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Beloved unofficial A&M mascot Ol' Sarge celebrates 75th birthday

Beloved unofficial A&M mascot Ol' Sarge celebrates 75th birthday

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Beloved unofficial A&M mascot Ol' Sarge celebrates 75th birthday

Dick Tumlinson, class of '51 Aggie, prepares to sign copies of the book he edited chronicling the work of his older brother Howard "Pete" Tumlinson, the cartooninst who created Ol' Sarge. The elder Tumlinson was honored during a celebration Friday at the Memorial Student Center to mark the 75th Anniversary of Ol' Sarge's creation.

Looking through his older brother's belongings after his death, Dick Tumlinson, an Aggie from the class of '51, discovered a box full of old issues of the Battalion Humor Magazine featuring Texas A&M's unofficial mascot, Ol' Sarge.

The old-school, tough-guy drill sergeant turned 75 years old this year, five years after the death of his creator, Howard "Pete" Tumlinson, class of '42.

As part of the Rally to the Guidons reunion for former cadets, the Texas Aggie Corps of Cadets Association hosted a night of celebration in honor of Pete Tumlinson and Ol' Sarge.

Ol' Sarge made his first appearance in a monthly Battalion Humor Magazine comic strip ,as a character named Magarkin, in 1938. He would later get promoted to sergeant, taking on the demeanor of the rough-and-tough drill sergeant, before the magazine was discontinued during World War II. That wasn't the end of Ol' Sarge, however, as other artists reworked and embellished the strong-jawed sergeant, who became the face of the Corps of Cadets Association.

Although Pete Tumlinson went on to become a successful comics artist, working at Timely Comics, which turned into Marvel Comics, in New York City and worked for Spider-Man creator Stan Lee, Dick Tumlinson places Ol' Sarge among his best works.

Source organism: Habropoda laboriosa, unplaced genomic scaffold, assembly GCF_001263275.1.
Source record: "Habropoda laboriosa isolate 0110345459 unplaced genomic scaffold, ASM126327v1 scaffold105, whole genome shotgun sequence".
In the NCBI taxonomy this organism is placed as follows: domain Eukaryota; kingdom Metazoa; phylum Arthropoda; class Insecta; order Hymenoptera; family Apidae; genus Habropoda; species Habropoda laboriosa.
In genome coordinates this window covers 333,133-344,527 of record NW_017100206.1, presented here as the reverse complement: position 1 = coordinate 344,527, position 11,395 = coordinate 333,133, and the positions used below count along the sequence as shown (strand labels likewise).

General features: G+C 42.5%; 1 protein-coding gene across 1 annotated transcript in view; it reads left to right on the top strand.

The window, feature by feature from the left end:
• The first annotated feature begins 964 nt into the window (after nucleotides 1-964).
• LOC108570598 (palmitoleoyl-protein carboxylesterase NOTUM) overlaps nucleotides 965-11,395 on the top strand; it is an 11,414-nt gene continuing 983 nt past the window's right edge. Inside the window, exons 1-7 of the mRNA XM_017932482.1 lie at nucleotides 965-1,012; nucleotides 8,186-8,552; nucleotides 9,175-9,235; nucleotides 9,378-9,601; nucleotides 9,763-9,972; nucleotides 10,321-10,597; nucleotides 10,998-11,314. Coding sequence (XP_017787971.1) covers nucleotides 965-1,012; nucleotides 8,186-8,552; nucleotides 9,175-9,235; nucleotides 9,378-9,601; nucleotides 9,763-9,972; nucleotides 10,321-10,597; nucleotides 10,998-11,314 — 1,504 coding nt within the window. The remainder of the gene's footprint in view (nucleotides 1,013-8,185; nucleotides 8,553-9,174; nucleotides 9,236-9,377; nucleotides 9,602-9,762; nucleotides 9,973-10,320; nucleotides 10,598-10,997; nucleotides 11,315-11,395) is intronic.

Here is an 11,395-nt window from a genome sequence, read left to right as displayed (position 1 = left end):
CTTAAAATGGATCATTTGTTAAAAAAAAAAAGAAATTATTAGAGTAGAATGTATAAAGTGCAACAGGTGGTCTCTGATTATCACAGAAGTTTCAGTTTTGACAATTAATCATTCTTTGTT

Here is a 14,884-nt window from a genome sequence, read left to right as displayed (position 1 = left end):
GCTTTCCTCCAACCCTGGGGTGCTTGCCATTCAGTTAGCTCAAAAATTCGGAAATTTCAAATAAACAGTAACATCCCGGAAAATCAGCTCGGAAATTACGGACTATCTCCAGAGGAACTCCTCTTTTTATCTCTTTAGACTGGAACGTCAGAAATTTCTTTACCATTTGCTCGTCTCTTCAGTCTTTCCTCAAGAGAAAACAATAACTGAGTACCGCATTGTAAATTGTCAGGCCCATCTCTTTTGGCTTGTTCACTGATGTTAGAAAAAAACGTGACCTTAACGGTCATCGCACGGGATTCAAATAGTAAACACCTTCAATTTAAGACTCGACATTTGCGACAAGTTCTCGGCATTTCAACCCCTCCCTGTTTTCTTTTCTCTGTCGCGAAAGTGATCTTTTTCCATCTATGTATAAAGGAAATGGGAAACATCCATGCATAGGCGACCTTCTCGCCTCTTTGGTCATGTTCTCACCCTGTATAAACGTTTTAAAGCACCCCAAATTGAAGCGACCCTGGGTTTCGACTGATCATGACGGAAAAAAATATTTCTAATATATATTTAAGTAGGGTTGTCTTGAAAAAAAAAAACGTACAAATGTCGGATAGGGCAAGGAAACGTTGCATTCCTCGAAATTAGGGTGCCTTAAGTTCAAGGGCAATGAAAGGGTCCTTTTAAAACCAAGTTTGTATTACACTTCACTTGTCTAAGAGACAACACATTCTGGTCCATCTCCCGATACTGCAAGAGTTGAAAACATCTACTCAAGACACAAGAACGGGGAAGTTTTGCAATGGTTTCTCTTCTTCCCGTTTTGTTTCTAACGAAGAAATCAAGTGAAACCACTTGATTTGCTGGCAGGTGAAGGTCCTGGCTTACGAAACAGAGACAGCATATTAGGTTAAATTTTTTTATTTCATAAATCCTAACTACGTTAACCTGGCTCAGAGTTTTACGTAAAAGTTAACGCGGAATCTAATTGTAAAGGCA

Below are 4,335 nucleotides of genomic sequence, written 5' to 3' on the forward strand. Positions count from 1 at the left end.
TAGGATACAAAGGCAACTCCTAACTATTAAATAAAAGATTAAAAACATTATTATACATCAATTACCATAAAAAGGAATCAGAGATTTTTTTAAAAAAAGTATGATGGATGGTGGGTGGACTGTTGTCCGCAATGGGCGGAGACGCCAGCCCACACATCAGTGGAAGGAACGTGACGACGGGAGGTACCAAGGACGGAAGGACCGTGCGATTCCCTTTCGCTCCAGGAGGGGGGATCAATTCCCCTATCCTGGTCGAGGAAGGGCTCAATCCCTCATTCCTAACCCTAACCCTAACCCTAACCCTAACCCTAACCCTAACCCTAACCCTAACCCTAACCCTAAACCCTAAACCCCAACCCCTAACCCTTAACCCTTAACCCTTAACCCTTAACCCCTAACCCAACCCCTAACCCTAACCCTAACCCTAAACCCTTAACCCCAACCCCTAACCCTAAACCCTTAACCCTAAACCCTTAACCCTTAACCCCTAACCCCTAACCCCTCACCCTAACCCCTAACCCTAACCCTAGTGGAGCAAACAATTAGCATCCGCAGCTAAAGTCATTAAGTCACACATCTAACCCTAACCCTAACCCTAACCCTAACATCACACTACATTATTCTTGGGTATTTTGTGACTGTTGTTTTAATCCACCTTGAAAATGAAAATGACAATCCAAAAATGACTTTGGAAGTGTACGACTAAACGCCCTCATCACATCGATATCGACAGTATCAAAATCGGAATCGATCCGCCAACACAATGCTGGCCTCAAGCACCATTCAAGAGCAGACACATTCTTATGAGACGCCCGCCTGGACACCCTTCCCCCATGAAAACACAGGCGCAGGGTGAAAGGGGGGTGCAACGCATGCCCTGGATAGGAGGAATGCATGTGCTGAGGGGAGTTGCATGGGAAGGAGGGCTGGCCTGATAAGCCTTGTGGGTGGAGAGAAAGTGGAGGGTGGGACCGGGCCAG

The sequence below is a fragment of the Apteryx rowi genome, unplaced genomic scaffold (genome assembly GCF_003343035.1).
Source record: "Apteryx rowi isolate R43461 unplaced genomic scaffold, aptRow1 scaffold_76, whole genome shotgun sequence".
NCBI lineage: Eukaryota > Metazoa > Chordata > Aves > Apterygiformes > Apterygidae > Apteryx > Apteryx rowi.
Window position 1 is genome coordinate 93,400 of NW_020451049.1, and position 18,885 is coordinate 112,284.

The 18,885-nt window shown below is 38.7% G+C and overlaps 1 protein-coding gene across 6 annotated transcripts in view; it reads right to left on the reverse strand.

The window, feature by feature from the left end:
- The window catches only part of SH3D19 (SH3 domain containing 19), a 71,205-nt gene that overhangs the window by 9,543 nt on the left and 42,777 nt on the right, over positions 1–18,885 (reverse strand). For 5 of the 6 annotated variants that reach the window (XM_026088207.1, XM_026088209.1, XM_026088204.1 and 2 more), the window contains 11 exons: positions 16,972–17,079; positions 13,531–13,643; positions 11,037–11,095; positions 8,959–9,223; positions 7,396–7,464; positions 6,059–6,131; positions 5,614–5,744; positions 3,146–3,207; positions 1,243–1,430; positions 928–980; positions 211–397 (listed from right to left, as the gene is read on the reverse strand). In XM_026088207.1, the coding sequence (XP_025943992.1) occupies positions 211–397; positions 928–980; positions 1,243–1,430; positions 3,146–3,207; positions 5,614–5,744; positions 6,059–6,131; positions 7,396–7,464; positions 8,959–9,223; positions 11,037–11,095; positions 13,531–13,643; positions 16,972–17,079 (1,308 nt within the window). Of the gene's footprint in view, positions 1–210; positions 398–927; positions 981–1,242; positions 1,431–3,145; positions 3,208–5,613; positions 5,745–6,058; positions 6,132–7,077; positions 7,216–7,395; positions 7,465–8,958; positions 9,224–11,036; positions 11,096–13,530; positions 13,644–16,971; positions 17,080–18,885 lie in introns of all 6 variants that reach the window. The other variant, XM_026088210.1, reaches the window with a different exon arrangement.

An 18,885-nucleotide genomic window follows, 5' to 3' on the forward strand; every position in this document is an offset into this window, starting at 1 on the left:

"The work [Pete] generated as a student here at A&M was some of the best stuff he did in his lifetime," Dick Tumlinson said of his brother. "It was too good to leave in the box as a keepsake."

So Tumlinson pulled all the pages featuring his brother's work and compiled them into a book, Magarkin -- The Original Ol' Sarge.

Texas Aggie Corps of Cadets Association Executive Director Don E. Crawford, class of '64, said Ol' Sarge was a character a lot of cadets gravitated to in the '40s, '50s and early '60s, when Texas A&M was still an all-male military school.

"What mother wouldn't love that face?" he said with a chuckle.

Although he's no longer in a monthly comic strip, Ol' Sarge remains as an enduring symbol of the Corps' history.

"He represents old Army -- the old history of the Corps," said senior Max Goulas with A-Company. "And old Ags have fond memories of the old Army."

While serving as a reminder of the past, Ol' Sarge also continues to represent what the Corps is today.

"It shows that the Corps is hard-core," said junior Kristina Goldstein with C-Company.

As the story goes, "Alcatraz wasn't enough for Ol' Sarge, so he came to the Corps," she added.

Among Old Ags, almost 20 Aggie Tumlinsons and current cadets connecting with their predecessors, Tumlinson expressed his pride in his brother's accomplishments.

"[Pete] certainly left a meaningful legacy, and I think it grew beyond his imagination," Tumlinson said.

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